RV Battery Basics
RV batteries store the energy from your solar modules, the tow vehicle or RV’s alternator, or from 230 volts via a battery charger. There are a number of different types of battery:
- Flooded: now used mainly in large property systems, these need routinely topping up with distilled water. If well maintained they may still have the longest lifespan.
- Valve regulated lead acid: misleadingly also called ‘sealed’. These are similar to flooded batteries but sealed in normal use. They have vents that release gas (hydrogen) in the event of a major fault causing excess pressure. They thus need a ventilated enclosure. As with all lead acid batteries, they dislike deep discharging. These vary in price but are generally the cheapest.
- Gel batteries: these have the electrolyte (a conducting solution) in wax-like form. They can be discharged slightly more deeply than those above, and cost more than valve regulated batteries.
- AGM batteries: designed initially for military use in the Arctic, their electrolyte is within a glass fibre matrix. They are sealed, rugged and maintenance free, but heavy. They may be charged relatively faster than other lead acid batteries, but exceeding 50% discharge shortens their life. They are significantly more costly.
- Crystal: these are a newish form of lead aid battery (so far made by only one company). Their main claimed benefit is a yet to be proven life span of 18 years.
All the above need up to 14.4 volts to charge – but deliver only 12.8 -11.4 volts.
- Lithium-ion: made with various chemistries, those used in RVs are LiFePO4 (their chemical make-up – not a trade name). They are about one-third the size and weight of conventional batteries with similar nominal capacity. Whilst 70%-80% of their capacity is available – using that reduces their life: a routine 65%-70% is preferable.
LiFePO4’s ability to accept and deliver huge currents (as well as small) thus combines the benefits of starter and deep cycle batteries. They need specialised charging and individual cell monitoring, and currently cost far more than other battery types. Offsetting this is that, because their output (in RV use) stays at 13-12.9 volts over most of its range and can be routinely discharged more deeply, a 100 amp hour LiFePO4 battery is comparable to a 150 amp hour non-lithium-iron battery. They are however mostly still a specialist product and need specialised knowledge to install. A few companies now claim to offer them as drop-in replacement products.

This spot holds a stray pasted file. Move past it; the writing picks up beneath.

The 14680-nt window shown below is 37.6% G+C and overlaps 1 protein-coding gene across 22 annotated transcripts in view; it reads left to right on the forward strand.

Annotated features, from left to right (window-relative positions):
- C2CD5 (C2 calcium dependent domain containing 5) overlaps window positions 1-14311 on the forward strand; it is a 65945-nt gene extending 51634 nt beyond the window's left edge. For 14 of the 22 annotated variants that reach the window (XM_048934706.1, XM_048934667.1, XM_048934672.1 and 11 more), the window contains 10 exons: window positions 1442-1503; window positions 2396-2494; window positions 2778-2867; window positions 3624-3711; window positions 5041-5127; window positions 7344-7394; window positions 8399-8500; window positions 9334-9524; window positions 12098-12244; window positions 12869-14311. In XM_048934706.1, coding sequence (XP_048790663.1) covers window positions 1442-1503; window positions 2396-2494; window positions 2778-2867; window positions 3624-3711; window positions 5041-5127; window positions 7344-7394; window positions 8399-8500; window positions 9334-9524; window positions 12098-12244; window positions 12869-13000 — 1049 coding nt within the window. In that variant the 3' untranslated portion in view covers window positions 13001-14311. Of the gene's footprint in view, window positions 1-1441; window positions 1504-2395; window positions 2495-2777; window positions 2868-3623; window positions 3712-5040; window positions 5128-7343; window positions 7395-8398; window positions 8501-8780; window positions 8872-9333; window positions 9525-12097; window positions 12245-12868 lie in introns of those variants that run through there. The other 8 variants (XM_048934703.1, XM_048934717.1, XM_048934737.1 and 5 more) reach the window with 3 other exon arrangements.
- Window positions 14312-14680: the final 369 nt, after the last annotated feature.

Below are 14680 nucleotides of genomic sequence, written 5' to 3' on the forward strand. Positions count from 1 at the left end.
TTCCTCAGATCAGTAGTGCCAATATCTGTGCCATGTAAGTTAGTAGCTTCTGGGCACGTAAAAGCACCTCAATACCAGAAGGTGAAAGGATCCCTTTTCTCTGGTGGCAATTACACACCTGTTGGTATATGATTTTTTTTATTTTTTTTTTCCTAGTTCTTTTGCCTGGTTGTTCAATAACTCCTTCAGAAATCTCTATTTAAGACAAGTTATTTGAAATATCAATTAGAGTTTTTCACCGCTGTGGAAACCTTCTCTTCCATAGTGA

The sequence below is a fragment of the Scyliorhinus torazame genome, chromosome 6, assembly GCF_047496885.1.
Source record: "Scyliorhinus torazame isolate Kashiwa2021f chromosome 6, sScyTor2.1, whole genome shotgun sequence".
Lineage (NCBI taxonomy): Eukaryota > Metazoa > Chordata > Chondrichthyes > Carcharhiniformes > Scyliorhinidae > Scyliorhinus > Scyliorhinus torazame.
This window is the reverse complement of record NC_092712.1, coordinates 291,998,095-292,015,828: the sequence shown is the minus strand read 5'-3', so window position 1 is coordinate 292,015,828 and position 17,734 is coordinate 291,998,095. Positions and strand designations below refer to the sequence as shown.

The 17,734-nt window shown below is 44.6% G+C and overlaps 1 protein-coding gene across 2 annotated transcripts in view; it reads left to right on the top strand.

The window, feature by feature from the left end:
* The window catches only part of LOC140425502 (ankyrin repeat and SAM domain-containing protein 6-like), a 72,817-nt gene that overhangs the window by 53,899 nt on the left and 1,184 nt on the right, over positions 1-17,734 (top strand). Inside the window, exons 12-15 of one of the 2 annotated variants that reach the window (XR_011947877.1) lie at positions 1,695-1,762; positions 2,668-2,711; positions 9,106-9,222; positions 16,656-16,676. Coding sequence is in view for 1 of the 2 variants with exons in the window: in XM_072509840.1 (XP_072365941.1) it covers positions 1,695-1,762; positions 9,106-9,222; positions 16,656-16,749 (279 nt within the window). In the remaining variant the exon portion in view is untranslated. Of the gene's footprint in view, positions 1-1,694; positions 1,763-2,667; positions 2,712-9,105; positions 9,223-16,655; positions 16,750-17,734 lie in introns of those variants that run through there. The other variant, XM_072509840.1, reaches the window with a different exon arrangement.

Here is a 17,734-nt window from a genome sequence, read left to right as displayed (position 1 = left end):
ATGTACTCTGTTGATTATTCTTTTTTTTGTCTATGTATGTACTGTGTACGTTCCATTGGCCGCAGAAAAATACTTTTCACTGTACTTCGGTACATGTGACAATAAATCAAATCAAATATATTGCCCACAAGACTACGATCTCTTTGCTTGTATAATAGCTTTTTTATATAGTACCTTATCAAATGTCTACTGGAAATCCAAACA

As with anything heavy, a camper trailer, conventional caravan or fifth wheel caravan’s house battery, or battery bank, should be located in the front part of the caravan, but not on the A-frame. Having a short distance between house battery and tow vehicle alternator also reduces alternator charging power loss issues.
It is advisable, and often now essential, to use a specialised alternator charger to reduce the effect of voltage drop and to ensure the optimum charging regime is maintained; that unit too should be located as close to the batteries as possible, but not in the same compartment.
Whilst some RV makers ignore this, most battery makers insist that battery ventilation is still vital by having a vent at the extreme top and bottom of the battery compartment. There are no RV industry standards regarding this. General practice, however, is to provide a few 25-50 mm holes at the top and likewise at the very bottom. This is usually done via holes about 50 mm in diameter – or by using stainless steel vents available from boat chandlers.
If external, the compartment door should be of a light colour, and heat insulated. This compartment too must be ventilated as above.
Campervans and motor homes need the battery bank either to be close to the alternator, but well away from exhaust system heat. Batteries should be connected to the alternator via at least 10 square mm cable (ideally heavier). It is advisable, and with many post 2014 alternators essential, to use a dc-dc alternator charger. With almost all post-2016 alternators a dc-dc alternator charger is essential and many need a specialised low-voltage version.
Battery makers specify capacity in amp hours (energy used over time). As most RV batteries are 12 volt (and watts equal amps times volts) to convert amp hours to watt hours simply multiply by 12 (or for 24 volt systems by 24).
Batteries can be seen as like (fee-charged) bank accounts. They hold that paid in, less that drawn out. They also lose a bit internally – from 15%-20% for lead acids to 1%-2% for LiFePO4.
As with bank accounts, you cannot store or use more than you pay in, and you incur overhead fees if you have an additional account. Adding another battery is thus like adding a further account. It cannot possibly contain hold more than paid, and it will lose more of that stored because of the overhead in storing it.
Auto electricians say that most RVs owners who run out of 12 volt power ask for an extra battery. Doing so only works if there is enough excess energy to charge it.
A good indication is to limit battery capacity (or increase charge ability) to that which you can fully charge most days year around by noon. This typically requires at least 250 watts of solar per 100 amp hours of battery capacity. There is no upper limit. All alternator and solar regulators control voltage, and batteries self limit their charge. Any LiFePO4 battery over 100 amp hours will happily accept far more than you can ever supply.
If space and weight permits, have as much solar capacity as possible, together with batteries that suit your pocket, available weight carrying ability and your needs. Do not mix battery types nor add new batteries to other than close to new ones.
A few RV owners use a generator to run a CPAP (sleep apnoea) machine at night. It is better and far cheaper to use a generator or solar charge a battery during the day and run it from that.
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